DN Editorial: A 'healthy' skepticism
Corbett's complex ACA end-run begins, just in time to be scrapped.
THIS WEEK, the state launched enrollment for its new Medicaid program that provides health care for low-income people.
Before lamenting the downsides of "Healthy PA," we must applaud the fact that 600,000 Pennsylvanians who had fallen through bureaucratic cracks last year under the Affordable Care Act will now be able to have health-care coverage.
The newly eligible are primarily poor working adults, like home health-care workers, waitresses, construction workers and others who are raising families on low incomes and can't get coverage through their employer.
Reminder: This is the country we live in now, where too many low-wage workers can't afford to raise families, let alone afford "luxuries" like health care.
(Another reminder: If you have no health coverage, or are a current Medicaid recipient unsure of your status, call 1-800-692-7462 or go to compass.state.pa.us.)
The newly expanded coverage is one of a number of changes coming to the state's Medicaid program. Those changes were prompted by Gov. Corbett's refusal to accept a federal expansion of Medicaid that was a major feature of the Affordable Care Act. The 23 states that did accept (primarily Democrat-run states) expanded their rolls so that more low-income people could get health coverage, with the feds picking up most of those costs.
One recent study found that hospitals in states that expanded Medicaid coverage saw a significant drop in uninsured patients - and improved earnings. States without expansion saw a rise in uninsured patients, and that means higher costs for all.
Corbett was among Republicans who want to kill Obamacare for political or other reasons, regardless of the impact on actual humans, so his administration instead designed a "Healthy PA" program. The 2.2 million current Medicaid recipients will be put into new plans: an essentials-only coverage (Healthy), or one with more coverage and benefits to cover the medically frail or those with chronic diseases (HealthyPlus). Both of these give less coverage than the original program, but at least the job-search requirement that Corbett originally proposed was not approved.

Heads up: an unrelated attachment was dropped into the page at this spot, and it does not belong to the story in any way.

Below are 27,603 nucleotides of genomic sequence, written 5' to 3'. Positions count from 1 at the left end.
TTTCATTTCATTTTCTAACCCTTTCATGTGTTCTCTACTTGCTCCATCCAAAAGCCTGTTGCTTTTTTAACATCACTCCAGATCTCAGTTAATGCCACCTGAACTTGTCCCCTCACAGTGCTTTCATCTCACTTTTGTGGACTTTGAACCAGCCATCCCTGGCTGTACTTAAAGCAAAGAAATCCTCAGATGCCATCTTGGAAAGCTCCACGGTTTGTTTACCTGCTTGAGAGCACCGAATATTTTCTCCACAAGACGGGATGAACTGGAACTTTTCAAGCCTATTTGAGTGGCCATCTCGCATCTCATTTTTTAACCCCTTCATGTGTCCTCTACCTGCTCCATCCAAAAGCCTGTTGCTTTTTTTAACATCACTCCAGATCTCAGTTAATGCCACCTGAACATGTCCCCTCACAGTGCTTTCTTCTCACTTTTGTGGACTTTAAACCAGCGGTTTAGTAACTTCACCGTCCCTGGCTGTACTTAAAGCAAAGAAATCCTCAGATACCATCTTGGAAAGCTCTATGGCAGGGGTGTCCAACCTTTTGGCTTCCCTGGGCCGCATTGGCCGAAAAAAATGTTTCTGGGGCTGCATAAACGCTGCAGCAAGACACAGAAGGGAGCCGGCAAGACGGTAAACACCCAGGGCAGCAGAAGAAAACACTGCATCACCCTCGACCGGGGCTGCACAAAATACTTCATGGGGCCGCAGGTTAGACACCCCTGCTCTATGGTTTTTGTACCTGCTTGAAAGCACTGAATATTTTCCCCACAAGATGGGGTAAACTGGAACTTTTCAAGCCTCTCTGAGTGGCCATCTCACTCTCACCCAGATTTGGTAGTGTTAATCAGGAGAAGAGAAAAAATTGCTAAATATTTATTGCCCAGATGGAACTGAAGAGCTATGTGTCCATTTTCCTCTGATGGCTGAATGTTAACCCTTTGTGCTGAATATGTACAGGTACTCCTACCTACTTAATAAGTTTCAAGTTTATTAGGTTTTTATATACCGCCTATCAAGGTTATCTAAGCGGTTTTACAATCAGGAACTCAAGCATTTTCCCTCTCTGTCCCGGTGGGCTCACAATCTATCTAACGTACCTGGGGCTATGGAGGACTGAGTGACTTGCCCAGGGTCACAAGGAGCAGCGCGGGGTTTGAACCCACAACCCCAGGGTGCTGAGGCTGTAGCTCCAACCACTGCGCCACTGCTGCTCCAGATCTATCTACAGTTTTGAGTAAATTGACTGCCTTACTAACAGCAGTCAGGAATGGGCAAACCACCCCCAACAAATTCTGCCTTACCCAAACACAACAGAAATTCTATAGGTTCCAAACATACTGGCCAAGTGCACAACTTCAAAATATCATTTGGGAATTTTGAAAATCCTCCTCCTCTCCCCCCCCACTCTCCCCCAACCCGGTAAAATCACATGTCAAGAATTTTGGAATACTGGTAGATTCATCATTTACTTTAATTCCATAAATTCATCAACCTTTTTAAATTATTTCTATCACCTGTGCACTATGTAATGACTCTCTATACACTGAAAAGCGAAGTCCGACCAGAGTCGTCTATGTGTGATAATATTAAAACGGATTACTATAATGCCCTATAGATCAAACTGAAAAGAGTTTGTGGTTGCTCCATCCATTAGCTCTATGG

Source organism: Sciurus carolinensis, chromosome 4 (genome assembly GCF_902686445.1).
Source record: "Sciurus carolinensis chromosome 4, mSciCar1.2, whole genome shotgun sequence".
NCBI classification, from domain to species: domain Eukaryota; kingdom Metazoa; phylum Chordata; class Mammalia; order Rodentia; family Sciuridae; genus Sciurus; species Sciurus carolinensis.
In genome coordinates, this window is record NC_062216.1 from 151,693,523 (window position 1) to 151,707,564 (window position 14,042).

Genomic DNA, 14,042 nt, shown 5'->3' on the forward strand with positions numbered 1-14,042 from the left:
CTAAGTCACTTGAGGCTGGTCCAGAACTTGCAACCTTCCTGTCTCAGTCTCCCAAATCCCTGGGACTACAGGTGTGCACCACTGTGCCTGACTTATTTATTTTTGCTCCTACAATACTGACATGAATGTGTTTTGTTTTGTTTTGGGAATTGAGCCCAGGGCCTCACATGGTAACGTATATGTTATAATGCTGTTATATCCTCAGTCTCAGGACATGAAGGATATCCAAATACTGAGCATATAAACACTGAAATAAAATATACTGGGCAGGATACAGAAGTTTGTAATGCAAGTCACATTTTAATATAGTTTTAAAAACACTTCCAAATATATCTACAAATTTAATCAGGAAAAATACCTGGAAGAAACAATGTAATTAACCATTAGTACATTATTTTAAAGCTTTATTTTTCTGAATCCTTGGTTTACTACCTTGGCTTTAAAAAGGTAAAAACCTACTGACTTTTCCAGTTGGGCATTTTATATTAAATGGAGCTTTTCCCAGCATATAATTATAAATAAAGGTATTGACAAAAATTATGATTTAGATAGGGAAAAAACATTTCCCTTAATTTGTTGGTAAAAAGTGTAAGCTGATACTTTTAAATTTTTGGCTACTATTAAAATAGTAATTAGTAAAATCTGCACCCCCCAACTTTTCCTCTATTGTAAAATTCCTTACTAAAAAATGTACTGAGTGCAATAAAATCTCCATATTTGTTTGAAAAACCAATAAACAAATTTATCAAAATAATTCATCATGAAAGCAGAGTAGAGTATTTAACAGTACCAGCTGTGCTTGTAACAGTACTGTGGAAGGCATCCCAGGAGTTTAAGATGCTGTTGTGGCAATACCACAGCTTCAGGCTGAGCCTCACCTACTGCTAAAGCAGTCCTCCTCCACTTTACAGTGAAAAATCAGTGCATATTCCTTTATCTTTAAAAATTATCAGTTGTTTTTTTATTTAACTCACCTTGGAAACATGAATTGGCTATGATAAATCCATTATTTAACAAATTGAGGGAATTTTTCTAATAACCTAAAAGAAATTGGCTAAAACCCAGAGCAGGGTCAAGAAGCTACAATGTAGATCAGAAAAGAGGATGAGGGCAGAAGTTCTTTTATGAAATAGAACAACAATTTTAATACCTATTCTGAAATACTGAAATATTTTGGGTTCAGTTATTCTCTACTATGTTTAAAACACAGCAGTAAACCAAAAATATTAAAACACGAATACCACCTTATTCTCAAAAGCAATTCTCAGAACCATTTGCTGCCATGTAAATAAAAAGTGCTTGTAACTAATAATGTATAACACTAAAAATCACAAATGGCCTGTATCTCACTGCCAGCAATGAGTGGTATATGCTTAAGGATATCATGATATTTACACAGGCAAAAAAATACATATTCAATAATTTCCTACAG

A third coverage option for the newly eligible allows people to choose a private doctor; eventually, those participants will have to pay premiums.
The state's Department of Human Services must handle a staggering number of people who are making the transition. That includes sending letters to the current Medicaid recipients to inform them of changes and to outline an appeals process. There were reports of jammed phone lines on the first day of enrollment.
And now, with the election of Tom Wolf as governor, Corbett's complicated contraption will no doubt be disbanded when Pennsylvania does in fact accept federal expansion of Medicaid, which Wolf says he supports. So, the bureaucratic infrastructure that was built to implement Healthy PA will have to be scrapped and a new one built to accommodate expansion.
We can't help once again lamenting the U.S. Supreme Court's decision claiming that imposing federal Medicaid expansion intruded into states' rights. Such rapid change to the state's complicated system is bound to come with some glitches. Unfortunately, it's the sick and the poor who will suffer the most as those glitches get ironed out.